Genie



I think you might be able to spot where this harmless little tale of archaeology and Middle Eastern mythology suddenly took a dark turn:

Genie



After wishing for such ultra-practical things as a winged horse and a Nixon victory in '68, Crookie decides it would be fun to make most of the world think the Rapture has arrived by turning the sky pitch black. Well, see, there's your problem. I can have that if I want. It's called "night."

Genie



Little know facts about The Silver Age of Comics #219: On his original art, Jack Kirby wrote a note to Steve Ditko in the margins by this panel: "Better buy more ink, Steve...the whole rest of the comic book is completely black panels! Haw! I'm Kirby!" To which to Ditko is known to have responded "Every form has its own meaning. Every man creates his meaning and form and goal. Why is it so important—what others have done? Why does it become sacred by the mere fact of not being your own? Why is anyone and everyone right—so long as it's not yourself? Why does the number of those others take the place of truth? Why is truth made a mere matter of arithmetic--and only of addition at that? Why is everything twisted out of all sense to fit everything else? There must be some reason. I don't know. I've never known it. I'd like to understand."

Genie



Right about now the Hubris Express is rollin' into the station, and when Mister Jailbird explains his next plot to the Genie, take just a moment to consider the horrifying consequences when it is granted! The universe as we know it will be destroyed! Life on all planets will perish! The Guns of Navarone will never be made!

Genie



POOF! At the speed of light, a cloud of dust and a hearty "Heigh-ho, Genie!" the dirty deed is done! (And pretty inexpensively, too.) Now mankind must cower before the terror of an Evil Genie in his tiny yellow briefs! AIIIIIIIIIEEEEEEE!

Genie



Ah hah! The tiny yellow briefs are on the other butt now, mister!

Genie



And around that point, Superman and the Green Lanterns rush in the laws of mythology exert their ugly but fair price and slurp Joe Ex-Con into a smelly bottle-prison! No phone! No lights! No motorcars! Not even the soft cushions that Jeannie used to recline on when she was miffed at Major Tony Nelson, and certainly without any cable television. In the words of the Scourge: justice is served!

Genie



And so the Genie makes his way out into the world, leaving behind Doll-Man in His Undies for the next unlucky victim to find. Later, that Genie shaved his goatee, got crippled in a mine collapse, and opened a school for gifted children in Salem Center, New York. And now you know...the rest of the story!

Genie



And then, years later, Disney bought Marvel so they couldn't be sued for completely ripping off the ending from the comic book.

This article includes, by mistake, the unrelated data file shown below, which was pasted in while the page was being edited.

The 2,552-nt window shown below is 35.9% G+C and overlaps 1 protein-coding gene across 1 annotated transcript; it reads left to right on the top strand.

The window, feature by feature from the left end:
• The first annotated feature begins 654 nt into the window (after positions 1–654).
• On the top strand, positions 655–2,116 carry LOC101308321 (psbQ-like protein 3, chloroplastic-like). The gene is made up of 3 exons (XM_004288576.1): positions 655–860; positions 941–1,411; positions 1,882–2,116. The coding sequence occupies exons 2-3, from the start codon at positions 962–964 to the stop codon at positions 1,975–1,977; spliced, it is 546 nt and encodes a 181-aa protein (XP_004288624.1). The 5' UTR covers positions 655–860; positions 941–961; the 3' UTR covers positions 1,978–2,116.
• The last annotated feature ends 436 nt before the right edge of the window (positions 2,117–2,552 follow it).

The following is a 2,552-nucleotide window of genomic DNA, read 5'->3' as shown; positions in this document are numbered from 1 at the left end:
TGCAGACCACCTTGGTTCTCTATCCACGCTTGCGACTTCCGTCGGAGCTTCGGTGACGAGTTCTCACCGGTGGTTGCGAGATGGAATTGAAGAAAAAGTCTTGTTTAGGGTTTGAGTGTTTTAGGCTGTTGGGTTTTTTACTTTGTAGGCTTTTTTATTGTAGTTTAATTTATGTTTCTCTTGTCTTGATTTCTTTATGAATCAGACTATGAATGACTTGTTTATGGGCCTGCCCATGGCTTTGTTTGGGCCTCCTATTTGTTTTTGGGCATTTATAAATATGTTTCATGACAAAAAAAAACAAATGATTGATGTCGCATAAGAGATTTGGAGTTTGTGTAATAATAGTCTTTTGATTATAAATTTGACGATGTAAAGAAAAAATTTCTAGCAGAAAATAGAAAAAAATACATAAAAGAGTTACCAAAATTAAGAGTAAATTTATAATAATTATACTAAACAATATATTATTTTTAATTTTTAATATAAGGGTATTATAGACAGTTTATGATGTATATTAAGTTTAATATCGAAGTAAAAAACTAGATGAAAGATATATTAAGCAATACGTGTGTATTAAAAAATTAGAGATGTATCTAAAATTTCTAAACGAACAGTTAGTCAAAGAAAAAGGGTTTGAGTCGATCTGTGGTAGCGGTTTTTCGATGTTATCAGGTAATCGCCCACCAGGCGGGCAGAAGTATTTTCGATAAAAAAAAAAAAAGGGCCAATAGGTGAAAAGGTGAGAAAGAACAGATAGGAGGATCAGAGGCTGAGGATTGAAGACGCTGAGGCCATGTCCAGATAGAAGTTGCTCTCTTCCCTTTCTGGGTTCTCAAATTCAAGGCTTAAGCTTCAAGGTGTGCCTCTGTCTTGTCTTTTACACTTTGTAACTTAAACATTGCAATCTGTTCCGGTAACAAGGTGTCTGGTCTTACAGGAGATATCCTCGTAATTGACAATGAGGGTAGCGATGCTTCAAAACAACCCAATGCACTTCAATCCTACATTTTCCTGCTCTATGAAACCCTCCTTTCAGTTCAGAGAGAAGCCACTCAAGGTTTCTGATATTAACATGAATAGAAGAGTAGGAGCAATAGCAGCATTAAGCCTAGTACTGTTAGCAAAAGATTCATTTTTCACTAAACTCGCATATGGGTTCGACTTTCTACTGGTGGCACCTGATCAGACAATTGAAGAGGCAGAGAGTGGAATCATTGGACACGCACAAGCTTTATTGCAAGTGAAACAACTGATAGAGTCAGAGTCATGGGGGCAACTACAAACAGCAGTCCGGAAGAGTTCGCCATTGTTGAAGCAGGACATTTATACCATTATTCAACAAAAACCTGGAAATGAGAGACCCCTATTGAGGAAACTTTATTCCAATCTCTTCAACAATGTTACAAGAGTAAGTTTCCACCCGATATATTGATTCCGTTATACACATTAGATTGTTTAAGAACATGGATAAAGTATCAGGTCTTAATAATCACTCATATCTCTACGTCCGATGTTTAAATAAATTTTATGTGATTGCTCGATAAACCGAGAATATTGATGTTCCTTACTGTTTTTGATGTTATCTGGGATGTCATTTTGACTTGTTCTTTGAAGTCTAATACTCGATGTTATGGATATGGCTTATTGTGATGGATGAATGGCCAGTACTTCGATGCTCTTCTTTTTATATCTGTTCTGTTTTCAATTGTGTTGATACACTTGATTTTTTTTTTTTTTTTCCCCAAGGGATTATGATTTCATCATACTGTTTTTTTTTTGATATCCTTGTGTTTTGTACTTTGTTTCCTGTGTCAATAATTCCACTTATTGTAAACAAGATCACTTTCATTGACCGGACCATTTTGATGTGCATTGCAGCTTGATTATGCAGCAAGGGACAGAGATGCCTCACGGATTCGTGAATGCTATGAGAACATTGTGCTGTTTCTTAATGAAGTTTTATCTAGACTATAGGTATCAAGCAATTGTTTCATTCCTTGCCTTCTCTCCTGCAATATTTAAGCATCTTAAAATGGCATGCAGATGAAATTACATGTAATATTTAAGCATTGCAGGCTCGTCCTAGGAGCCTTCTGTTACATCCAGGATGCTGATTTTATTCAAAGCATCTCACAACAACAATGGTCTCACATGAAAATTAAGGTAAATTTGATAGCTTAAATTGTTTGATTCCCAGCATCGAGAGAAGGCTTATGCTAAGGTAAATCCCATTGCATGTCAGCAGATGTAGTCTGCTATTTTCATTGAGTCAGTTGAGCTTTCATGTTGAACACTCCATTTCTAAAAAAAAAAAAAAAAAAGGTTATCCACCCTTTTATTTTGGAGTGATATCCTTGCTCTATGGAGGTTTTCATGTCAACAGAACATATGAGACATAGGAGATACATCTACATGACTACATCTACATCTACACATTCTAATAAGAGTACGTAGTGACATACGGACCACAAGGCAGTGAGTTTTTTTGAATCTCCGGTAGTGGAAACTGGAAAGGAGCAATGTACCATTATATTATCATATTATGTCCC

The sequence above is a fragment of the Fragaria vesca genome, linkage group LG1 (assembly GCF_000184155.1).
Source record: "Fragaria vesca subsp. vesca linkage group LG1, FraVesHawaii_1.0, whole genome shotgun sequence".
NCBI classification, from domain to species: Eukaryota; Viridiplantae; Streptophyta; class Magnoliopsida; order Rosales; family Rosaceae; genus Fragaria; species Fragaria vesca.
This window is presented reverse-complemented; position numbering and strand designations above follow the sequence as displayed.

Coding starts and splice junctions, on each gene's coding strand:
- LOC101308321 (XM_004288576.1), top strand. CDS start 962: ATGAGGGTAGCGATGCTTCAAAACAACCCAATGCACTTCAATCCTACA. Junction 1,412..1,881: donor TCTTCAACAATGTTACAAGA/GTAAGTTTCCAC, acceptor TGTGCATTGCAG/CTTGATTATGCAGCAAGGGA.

Oh, and by the way...how'd they ever get rid of that Giant Floating Head?

Genie


Oh good, that's all taken care of, then.


365 Days with Hank McCoy, Day 7

UXM #94
Panels from [Uncanny] X-Men #94 (August 1975), plot by Len Wein, dialogue by Chris Claremont, pencils by Dave Cockrum, inks by Bob McLeod, colors by Phil Rachelson, letters by Tom Orzechowski



Wednesday, January 06, 2010

Everything's Connected

Everything's connected:

Everything's connected.
Panel from the "Man-Thing" story in Marvel Comics Presents #3 (Late September 1988), script by Steve Gerber, pencils and inks by Tom Sutton, colors by Petra Scotese, letters by Agustin Mas

(Can't read the small print? Just click any picture to conspiracy-theory-size it!)




It's connected in the DC Universe:

Everything's connected.




It's connected in today's Marvel Universe:

Everything's connected.




This thing goes right up to the highest levels!:

Everything's connected.



365 Days with Hank McCoy, Day 6

Avengers #181
Panel from Avengers #181 (March 1979), script by David Michelinie, breakdowns by John Byrne, finishes and inks by Gene Day, colors by Françoise Mouly, letters by Elaine Heinl

(Click picture to superball-size)



Tuesday, January 05, 2010

Hey, J. Jonah Jameson!

...What is that TV show Seinfeld all about, anyway?

UXM #346
UXM #346
UXM #346
UXM #346
Panels from Uncanny X-Men #346 (August 1997), script by Scott Lobdell, pencils by Joe Madureira and Humberto Ramos, inks by Tim Townsend, colors by Steve Buccellato, letters by Richard Starkings and Comicraft



365 Days with Hank McCoy, Day 5

Avengers #137
Panel from The Avengers #178 (December 1978), script by Steve Gerber, breakdowns by Carmine Infantino, finishes and inks by Rudy Nebres, colors by Nel Yomtov, letters by Joe Rosen



Monday, January 04, 2010

Monday Night Murals: You sound like you have changed from red to blue

It's Monday, so you know what that means...a brand-new season of Antiques Roadshow! Tonight, a little stuffed bull brings in a priceless Ming vase to be valued, and

CRASH

...

Okay, let's do Monday Night Murals instead.

Action Comics #742/Superman: The Man of Steel #77

L: Action Comics #742 (March 1998), art by Stuart Immonen, Jose Marzan Jr., and Patrick Martin
R: Superman: The Man of Steel #77 (March 1998), art by Jon Bogdanove, Dennis Janke, and Patrick Martin
(Click picture to big red- or big blue-size)